This article studies archaeological and local versions of the past at Xaltocan, Mexico. At Xaltocan, the past provides a vehicle for statements of ethnic, national, and community identity. Community organizations seek to glorify the town as the descendant of an ancient kingdom that, had a different constellation of historical processes transpired, could have become both the center of an empire and a nation. This process raises questions regarding archaeology's utility and points of convergence and divergence between archaeological and local versions of the past. Rather than disregard the local appropriation of archaeological knowledge, this article attempts both to recognize the relationship between the past and identity politics and to assess local claims by examining archaeological and historical data. This article also considers the problems of this project, particularly the unintended consequences of archaeological research connected to identity politics.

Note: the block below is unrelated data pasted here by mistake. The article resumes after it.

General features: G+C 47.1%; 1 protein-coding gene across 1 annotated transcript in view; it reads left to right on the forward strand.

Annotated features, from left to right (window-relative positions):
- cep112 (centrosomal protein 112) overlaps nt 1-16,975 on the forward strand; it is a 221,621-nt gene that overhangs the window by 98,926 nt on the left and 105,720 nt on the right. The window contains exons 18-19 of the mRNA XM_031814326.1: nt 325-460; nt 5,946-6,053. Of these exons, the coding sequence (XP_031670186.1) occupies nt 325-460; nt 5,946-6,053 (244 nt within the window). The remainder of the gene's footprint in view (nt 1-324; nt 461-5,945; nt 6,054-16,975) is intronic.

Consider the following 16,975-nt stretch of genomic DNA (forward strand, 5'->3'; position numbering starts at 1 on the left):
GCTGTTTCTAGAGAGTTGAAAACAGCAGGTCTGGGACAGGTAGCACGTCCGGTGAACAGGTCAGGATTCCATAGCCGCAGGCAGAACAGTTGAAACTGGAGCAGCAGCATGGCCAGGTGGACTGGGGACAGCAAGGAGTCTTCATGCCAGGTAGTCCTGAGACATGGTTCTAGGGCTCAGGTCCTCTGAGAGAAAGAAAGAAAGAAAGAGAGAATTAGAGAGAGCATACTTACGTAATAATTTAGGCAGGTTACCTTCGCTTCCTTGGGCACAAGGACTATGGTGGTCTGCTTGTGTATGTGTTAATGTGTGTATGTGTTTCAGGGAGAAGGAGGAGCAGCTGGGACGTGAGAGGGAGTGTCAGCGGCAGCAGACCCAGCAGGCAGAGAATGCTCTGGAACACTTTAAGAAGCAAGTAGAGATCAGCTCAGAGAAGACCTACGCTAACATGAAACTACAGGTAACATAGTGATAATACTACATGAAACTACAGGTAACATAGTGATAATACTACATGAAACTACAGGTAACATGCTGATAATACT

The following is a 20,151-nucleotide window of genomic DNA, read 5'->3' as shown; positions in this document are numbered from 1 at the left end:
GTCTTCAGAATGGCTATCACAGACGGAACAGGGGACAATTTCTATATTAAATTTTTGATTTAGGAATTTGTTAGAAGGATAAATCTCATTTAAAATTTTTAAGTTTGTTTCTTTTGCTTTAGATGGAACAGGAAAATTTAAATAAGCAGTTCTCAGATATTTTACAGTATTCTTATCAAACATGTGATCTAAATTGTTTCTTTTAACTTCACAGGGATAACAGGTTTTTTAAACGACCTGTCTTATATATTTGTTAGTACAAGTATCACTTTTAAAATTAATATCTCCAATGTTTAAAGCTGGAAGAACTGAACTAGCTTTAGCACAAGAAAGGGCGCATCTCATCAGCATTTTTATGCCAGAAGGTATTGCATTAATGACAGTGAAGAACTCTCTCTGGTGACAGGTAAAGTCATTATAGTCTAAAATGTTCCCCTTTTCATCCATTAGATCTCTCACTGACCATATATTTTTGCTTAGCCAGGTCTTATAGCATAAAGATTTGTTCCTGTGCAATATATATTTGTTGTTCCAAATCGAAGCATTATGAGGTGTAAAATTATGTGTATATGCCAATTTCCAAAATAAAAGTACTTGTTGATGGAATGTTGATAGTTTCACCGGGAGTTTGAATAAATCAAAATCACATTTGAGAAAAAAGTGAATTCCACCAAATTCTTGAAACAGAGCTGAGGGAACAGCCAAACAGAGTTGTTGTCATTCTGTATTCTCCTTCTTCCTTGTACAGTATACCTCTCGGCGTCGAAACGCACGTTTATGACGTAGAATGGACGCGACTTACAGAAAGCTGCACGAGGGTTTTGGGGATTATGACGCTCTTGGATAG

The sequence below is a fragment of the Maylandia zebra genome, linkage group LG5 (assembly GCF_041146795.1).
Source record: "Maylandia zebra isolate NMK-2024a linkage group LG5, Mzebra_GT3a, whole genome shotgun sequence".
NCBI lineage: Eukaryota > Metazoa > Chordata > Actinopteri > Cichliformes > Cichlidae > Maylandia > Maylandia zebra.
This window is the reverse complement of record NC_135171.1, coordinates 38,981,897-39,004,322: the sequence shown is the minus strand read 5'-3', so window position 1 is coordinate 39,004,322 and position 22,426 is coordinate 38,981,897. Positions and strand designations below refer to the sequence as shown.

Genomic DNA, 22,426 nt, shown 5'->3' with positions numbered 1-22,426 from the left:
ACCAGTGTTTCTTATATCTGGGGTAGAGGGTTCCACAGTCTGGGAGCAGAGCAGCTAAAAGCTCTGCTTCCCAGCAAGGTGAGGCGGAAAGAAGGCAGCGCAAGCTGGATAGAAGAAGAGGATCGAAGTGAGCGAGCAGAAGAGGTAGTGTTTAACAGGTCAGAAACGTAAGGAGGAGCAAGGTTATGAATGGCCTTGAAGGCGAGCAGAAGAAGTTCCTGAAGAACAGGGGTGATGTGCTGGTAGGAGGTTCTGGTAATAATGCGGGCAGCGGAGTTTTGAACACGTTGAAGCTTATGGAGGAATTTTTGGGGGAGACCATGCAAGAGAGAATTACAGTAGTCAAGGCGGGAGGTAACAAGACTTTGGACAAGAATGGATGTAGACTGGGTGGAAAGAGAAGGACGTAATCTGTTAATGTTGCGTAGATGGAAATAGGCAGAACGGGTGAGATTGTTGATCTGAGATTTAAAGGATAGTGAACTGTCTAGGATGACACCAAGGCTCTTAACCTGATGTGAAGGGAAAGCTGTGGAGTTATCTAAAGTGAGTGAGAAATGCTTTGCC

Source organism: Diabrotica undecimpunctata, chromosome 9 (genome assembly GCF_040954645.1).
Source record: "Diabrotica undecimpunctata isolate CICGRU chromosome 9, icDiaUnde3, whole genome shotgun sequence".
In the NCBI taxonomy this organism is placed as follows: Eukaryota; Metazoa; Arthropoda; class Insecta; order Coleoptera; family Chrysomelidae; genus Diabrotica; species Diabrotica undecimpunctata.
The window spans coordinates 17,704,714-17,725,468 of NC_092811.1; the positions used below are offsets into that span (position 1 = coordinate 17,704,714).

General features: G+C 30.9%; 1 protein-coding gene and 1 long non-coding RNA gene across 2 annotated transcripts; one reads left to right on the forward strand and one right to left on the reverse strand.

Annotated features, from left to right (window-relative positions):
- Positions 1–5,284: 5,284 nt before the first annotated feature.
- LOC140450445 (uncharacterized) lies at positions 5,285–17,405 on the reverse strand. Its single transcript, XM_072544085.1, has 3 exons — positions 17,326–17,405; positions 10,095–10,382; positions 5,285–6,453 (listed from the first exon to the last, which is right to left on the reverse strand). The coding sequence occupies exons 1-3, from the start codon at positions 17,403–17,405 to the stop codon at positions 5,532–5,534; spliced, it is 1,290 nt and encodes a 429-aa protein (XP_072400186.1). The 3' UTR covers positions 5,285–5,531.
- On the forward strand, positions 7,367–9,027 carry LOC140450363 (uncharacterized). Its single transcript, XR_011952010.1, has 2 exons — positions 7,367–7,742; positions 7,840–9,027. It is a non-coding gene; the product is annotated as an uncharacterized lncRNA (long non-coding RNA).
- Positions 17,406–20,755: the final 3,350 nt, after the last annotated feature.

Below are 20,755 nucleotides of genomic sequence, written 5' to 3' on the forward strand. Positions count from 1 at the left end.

- Aztec empire
ASJC Scopus subject areas
- Arts and Humanities (miscellaneous)